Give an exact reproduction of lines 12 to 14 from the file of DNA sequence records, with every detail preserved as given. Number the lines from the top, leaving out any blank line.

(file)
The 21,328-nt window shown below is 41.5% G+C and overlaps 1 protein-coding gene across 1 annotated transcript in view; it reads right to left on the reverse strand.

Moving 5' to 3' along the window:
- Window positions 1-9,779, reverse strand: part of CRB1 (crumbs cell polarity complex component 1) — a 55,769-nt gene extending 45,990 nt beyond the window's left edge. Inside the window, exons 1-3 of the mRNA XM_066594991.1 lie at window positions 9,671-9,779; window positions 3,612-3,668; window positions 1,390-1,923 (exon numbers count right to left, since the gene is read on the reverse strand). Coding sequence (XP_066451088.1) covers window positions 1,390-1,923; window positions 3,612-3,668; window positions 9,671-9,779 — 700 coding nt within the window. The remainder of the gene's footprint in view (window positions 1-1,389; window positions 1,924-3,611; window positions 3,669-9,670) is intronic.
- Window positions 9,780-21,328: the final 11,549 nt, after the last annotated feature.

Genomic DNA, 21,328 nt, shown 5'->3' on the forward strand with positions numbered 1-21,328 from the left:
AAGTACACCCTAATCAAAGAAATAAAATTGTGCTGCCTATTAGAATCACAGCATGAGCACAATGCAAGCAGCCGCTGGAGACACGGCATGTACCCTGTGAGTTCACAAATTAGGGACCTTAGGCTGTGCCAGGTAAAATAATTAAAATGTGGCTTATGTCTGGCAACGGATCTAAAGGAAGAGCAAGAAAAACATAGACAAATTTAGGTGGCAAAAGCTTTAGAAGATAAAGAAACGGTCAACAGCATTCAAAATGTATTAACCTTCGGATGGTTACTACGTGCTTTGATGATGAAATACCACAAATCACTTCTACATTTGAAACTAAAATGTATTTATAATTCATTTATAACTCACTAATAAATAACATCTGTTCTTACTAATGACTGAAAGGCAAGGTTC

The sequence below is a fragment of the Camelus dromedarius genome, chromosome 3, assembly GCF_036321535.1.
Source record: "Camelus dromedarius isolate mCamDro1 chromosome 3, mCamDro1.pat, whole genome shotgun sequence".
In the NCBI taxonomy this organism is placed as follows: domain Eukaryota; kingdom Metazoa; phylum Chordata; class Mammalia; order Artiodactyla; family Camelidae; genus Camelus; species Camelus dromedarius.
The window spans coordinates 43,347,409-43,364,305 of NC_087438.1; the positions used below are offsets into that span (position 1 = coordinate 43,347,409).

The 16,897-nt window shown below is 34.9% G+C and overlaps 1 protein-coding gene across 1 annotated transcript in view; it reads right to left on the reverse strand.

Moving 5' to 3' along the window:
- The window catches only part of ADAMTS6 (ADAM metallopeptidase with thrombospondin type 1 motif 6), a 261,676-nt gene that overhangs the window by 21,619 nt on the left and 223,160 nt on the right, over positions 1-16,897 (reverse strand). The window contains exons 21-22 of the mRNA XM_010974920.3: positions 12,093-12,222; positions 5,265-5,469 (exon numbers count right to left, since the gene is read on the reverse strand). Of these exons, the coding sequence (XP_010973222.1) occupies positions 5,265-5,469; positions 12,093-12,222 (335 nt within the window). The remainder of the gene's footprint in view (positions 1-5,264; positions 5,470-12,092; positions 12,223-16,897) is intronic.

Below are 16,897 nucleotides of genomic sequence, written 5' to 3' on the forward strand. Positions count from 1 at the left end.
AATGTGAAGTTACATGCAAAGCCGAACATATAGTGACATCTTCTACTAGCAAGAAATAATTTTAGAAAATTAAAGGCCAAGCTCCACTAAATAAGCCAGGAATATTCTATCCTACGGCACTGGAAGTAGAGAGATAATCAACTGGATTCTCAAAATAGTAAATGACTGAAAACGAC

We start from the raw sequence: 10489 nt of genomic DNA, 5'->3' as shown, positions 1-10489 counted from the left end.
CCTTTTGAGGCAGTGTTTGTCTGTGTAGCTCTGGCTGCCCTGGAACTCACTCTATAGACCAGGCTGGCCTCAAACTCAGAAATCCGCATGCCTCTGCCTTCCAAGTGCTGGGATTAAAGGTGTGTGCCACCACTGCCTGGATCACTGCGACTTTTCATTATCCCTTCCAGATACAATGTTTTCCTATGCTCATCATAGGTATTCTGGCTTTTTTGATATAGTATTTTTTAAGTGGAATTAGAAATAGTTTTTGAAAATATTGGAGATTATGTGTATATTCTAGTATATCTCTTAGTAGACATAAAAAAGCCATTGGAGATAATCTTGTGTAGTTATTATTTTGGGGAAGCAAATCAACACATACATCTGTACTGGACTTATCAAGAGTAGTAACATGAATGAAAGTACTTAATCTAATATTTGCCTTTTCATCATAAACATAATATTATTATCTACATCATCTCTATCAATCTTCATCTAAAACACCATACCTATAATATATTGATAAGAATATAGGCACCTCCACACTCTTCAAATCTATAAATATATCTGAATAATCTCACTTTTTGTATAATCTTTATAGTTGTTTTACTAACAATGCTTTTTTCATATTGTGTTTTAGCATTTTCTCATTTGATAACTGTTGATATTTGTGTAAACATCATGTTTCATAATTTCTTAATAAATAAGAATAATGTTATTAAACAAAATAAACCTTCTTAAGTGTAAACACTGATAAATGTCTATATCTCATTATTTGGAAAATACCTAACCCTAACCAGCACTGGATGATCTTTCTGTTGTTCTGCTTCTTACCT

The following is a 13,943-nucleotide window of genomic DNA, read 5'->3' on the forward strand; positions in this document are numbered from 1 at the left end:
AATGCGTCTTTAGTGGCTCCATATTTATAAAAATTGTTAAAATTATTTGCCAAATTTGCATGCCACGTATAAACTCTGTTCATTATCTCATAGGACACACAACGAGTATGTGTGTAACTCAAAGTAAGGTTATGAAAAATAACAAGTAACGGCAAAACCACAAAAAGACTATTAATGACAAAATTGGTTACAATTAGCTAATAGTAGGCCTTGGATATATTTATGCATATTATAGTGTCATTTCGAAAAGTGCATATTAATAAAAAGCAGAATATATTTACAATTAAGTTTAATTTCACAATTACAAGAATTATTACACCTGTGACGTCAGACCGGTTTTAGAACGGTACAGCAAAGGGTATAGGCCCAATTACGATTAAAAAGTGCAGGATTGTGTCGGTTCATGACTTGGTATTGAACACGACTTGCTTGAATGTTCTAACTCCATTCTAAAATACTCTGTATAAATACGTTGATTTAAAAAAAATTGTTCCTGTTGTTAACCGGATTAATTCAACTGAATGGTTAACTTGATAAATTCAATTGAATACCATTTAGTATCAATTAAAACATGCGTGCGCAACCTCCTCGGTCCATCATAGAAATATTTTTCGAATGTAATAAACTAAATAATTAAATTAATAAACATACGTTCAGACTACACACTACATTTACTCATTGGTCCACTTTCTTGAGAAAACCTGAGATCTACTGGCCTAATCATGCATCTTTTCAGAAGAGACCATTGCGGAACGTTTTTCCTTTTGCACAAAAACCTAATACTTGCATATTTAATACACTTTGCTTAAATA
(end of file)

Moving 5' to 3' along the window:
- The window catches only part of ADAMTS6 (ADAM metallopeptidase with thrombospondin type 1 motif 6), a 261,676-nt gene that overhangs the window by 21,619 nt on the left and 223,160 nt on the right, over positions 1-16,897 (reverse strand). The window contains exons 21-22 of the mRNA XM_010974920.3: positions 12,093-12,222; positions 5,265-5,469 (exon numbers count right to left, since the gene is read on the reverse strand). Of these exons, the coding sequence (XP_010973222.1) occupies positions 5,265-5,469; positions 12,093-12,222 (335 nt within the window). The remainder of the gene's footprint in view (positions 1-5,264; positions 5,470-12,092; positions 12,223-16,897) is intronic.

Below are 16,897 nucleotides of genomic sequence, written 5' to 3' on the forward strand. Positions count from 1 at the left end.